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Texas family law was written before marriage between same-sex partners was recognized.  Many of the statutes are written in gendered terms that do not contemplate the possibility of marriage between same-sex partners or parents who are the same sex.  A recent case considered whether the female spouse of a child’s biological and birth mother was a parent under Texas law.

The appellant had a child at the time of the marriage and the parties discussed having a child together.  A friend of the parties agreed to be their sperm donor.  They agreed the appellee would carry the child.  According to the appeals court’s opinion, the appellant performed the insemination in the parties’ apartment.   The appellant accompanied the appellee to most of her doctor’s appointments.  She was at the hospital when the baby was born and took family leave to be with the baby. When the parties divorced, the trial court found the appellant was also a parent to the child and ordered her to pay child support. She appealed.

The appellant argued “parents” are defined as a mother and father in the Texas Family Code.  The appellee argued that same-sex marriage and related benefits are recognized in the United States pursuant to U.S. Supreme Court decisions and Texas law must be read in light of those decisions.

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A court may modify a Texas custody order only in certain circumstances.  One of the most common reasons to modify an order is that there has been a material and substantial change in circumstances since the previous order and a modification is in the child’s best interest.  Whether a material and substantial change has occurred is a question of fact. The party seeking modification has the burden of proving a material and substantial change has occurred.

In a recent case, a father challenged denial of his petition for modification because he had not been allowed to present evidence to support it.  A 2010 order named the parents joint managing conservators, with the mother having the exclusive right to designate the child’s primary residence.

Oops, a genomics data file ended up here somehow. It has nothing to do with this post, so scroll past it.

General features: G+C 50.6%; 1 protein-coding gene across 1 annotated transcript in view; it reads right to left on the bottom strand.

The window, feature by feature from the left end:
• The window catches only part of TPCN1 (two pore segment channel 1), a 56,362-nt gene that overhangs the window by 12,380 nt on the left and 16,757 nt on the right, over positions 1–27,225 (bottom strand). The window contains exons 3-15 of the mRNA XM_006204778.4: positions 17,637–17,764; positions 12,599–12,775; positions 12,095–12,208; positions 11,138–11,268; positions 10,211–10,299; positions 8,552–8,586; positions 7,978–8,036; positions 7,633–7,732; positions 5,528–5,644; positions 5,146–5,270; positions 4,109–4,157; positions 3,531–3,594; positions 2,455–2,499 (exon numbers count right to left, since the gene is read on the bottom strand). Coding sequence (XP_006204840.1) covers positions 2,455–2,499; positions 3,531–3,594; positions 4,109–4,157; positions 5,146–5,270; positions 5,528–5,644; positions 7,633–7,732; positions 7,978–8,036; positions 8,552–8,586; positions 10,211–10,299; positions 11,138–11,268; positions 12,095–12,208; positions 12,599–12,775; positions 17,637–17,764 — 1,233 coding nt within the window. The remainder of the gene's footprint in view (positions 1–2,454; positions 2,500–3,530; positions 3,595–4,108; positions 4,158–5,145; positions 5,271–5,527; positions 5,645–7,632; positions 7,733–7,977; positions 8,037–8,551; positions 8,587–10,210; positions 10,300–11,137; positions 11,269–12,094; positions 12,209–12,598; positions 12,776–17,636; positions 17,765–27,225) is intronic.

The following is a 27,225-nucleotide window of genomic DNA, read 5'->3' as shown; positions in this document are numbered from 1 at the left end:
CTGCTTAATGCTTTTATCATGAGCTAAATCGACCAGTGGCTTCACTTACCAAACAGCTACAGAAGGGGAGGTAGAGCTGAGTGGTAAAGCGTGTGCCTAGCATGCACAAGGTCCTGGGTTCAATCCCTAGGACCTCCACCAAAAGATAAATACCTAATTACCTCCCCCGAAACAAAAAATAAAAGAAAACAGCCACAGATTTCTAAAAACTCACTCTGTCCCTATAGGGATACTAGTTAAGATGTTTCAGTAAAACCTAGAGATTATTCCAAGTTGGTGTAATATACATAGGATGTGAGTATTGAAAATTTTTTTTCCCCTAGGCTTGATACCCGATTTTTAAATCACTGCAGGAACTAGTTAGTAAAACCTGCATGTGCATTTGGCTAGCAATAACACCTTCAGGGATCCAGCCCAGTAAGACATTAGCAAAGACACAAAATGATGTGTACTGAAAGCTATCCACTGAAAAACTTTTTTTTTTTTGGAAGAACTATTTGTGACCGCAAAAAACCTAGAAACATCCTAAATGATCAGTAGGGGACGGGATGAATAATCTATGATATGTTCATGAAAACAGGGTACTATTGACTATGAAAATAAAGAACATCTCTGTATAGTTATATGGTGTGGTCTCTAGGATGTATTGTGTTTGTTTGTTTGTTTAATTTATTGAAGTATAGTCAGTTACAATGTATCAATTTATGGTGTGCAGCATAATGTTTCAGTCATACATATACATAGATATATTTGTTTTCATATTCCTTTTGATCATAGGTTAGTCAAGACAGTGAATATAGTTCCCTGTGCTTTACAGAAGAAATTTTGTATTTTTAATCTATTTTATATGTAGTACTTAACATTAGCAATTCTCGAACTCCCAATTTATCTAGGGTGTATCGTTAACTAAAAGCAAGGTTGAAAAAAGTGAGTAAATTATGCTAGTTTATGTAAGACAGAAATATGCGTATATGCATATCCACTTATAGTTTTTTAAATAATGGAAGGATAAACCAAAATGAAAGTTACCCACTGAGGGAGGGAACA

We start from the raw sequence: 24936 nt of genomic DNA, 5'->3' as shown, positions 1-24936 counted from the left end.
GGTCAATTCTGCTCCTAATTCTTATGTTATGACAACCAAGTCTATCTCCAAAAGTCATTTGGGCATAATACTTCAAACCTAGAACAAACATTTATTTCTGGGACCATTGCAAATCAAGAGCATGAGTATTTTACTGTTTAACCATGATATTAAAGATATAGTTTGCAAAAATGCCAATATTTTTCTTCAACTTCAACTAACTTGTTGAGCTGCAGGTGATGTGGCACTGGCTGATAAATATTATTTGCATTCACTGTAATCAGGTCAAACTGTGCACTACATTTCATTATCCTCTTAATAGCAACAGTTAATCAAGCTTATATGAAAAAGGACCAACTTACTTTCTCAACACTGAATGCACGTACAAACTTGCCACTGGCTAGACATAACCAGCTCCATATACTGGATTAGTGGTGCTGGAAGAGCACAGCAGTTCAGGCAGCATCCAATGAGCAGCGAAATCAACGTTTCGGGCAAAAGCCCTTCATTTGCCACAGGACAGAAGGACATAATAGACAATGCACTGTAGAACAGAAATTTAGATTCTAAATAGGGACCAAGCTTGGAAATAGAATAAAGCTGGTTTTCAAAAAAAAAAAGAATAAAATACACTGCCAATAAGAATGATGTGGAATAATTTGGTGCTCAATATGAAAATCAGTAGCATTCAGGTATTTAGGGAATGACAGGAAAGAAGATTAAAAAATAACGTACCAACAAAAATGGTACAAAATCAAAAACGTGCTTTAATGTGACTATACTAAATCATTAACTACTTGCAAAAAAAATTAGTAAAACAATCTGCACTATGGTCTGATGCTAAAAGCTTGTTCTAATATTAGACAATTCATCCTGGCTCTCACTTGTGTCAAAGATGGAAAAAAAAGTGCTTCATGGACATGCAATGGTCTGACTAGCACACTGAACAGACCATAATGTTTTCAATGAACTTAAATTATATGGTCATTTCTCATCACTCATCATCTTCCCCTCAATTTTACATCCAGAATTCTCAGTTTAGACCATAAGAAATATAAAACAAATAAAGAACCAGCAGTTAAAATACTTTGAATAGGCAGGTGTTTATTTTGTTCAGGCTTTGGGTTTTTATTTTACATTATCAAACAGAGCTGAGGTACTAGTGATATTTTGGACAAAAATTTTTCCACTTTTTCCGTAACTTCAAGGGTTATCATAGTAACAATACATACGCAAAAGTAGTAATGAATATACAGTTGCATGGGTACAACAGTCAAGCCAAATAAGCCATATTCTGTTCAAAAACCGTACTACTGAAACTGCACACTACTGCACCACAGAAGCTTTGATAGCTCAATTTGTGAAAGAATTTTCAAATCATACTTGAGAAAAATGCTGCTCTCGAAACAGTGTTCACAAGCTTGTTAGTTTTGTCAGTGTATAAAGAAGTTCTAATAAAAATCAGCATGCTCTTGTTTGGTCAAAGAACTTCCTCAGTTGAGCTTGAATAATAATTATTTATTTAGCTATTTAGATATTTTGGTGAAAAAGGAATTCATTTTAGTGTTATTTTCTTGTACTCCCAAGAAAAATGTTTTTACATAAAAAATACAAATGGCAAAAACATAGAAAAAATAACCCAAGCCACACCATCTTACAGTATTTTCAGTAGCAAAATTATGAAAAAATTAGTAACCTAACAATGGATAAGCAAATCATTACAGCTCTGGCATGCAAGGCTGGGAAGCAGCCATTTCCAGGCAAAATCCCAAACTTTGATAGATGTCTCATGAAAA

The child moved in with his father, his paternal grandmother and his step-grandfather following his mother’s death in 2015.  The grandparents filed a petition to modify the 2010 custody order based on the mother’s death, as well as the father’s behaviors they claimed significantly impaired the child’s safety and well-being.  The grandparents asked to be named temporary joint managing conservators with the right to designate the child’s primary residence.  They also asked the father be denied access to the child, or alternatively, that his access to the child be supervised.

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A parent may demand a jury trial in a Texas custody case.  After the jury decides certain foundational issues, the trial court then determines the specific terms and conditions.  The Texas Family Code prohibits the court from contravening the jury’s verdict on certain specified issues, including primary residence. Tex. Fam. Code Ann. § 105.002.

A mother recently challenged a trial court’s possession order on the grounds it contravened the jury’s verdict and was not in the child’s best interest.  The father petitioned to be named joint managing conservator with the exclusive right to designate the child’s primary residence when the child was two months old.  The jury found the mother should have the exclusive right to designate the child’s primary residence within the state of Texas.  Following a bench trial on possession and access, the trial court orally ordered the father would have “week on/week off” possession.

The court issued a final order appointing the parents joint managing conservators with the mother having the exclusive right to designate the primary residence in Texas.  The order also granted the father week-on/week-off possession until the child turned five and started kindergarten.  In August 2022, the father would be subject to a standard possession order.

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In a Texas divorce, the division of community property must be just and right.  The goal is an equitable, but not necessarily equal, division. A party may not get the specific items that he or she wants, but that does not necessarily mean that the division of property is not just and right. In a recent case, the wife challenged the specifics of the property division.

According to the court’s opinion, the husband’s retirement annuity was worth $234,000 when he retired from his job. There was evidence that he withdrew funds from the account and hid them from the wife. There was evidence that he used the funds for household expenses and expenses related to the couple’s horses.  The retirement account was worth approximately $50,000 at the time of trial.

The husband admitted that he did not report the withdrawals on the joint tax returns for several years, resulting in a $20,000 liability to the IRS. After the separation, the wife hired a CPA to seek innocent spouse status for her. She testified that she wanted the husband to pay the $3,000 for the CPA’s services.